SAB had argued that the government violated its freedom to trade and further violated consumers’ rights to choose to purchase and consume alcohol for pleasure or to relieve anxiety and in so doing violated their rights to dignity, privacy and bodily and psychological integrity.
CAPE TOWN – Major breweries company SAB has been unsuccessful in its legal challenge to the government’s alcohol ban imposed during the first few months of the Covid-19 pandemic.
Cooperative Governance and Traditional Affairs (Cogta) spokesperson Lungile Mtshali said they welcomed the Western Cape High Court’s ruling handed down on Friday, saying it has “reinforced what we have said all along”.
“The decision to institute the ban was done so for the public’s good. It had to be done to survive and we never retained the regulations beyond any longer than what was necessary. We welcome the judgment,” said Mtshali.
SAB did not responded to media enquiries by deadline on Sunday.
According to its founding affidavit, the economic losses to the country as a result of the alcohol bans included tax losses estimated at R25 billion in 2020.
In a majority ruling, Judge Rosheni Allie, concurred by Judge Judy Cloete, found that the alcohol ban was necessary for assisting and protecting the public, providing relief to the public, preventing disruption to health services, and addressing other destructive effects of the pandemic, like a complete collapse of the health system.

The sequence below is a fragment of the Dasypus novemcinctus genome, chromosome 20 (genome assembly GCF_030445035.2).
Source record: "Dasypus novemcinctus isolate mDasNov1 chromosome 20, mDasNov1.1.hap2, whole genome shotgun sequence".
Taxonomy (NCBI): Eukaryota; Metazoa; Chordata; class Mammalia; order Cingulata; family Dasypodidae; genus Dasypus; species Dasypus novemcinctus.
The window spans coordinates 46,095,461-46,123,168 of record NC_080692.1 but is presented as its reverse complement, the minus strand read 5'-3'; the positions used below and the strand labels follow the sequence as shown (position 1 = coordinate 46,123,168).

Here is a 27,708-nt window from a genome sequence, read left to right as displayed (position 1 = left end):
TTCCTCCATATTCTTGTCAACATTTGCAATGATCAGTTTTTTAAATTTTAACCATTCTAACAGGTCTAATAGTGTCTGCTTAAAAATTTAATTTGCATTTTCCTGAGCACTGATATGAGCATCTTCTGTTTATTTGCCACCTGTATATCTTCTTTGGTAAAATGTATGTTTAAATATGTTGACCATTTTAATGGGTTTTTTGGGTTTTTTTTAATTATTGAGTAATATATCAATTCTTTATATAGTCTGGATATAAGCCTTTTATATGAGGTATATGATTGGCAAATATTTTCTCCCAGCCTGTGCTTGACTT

In this, Judge Allie found that the government had acted lawfully.
“I agree with SAB that the making of the Impugned Regulations is an exercise of public power that is subject to Promotion of Administrative Justice Act (PAJA), but find that (Cogta’s minister) acted procedurally fairly and rationally given the nature of the exigencies and the indisputable fact that government did not expect the second wave of the virus to be worse than the first wave, nor did it have the luxury of time to consult more broadly when the applicable variant was highly transmissible. Covid-19-related deaths had escalated substantially and the health system was in danger of collapsing.”
SAB had argued that the government violated its freedom to trade and further violated consumers’ rights to choose to purchase and consume alcohol for pleasure or to relieve anxiety and in so doing, violated their rights to dignity, privacy and bodily and psychological integrity.
This while the respondents argued that health-care facilities were under enormous strain during the pandemic.
“The fact of the matter is that the evidence establishes that the drop in trauma presentations correlates to all the restrictions. Whether or not the alcohol bans had a substantial impact more than the others, thereby justifying its necessity in the context of the Disaster Management Act, remains to be determined,” the judgment read.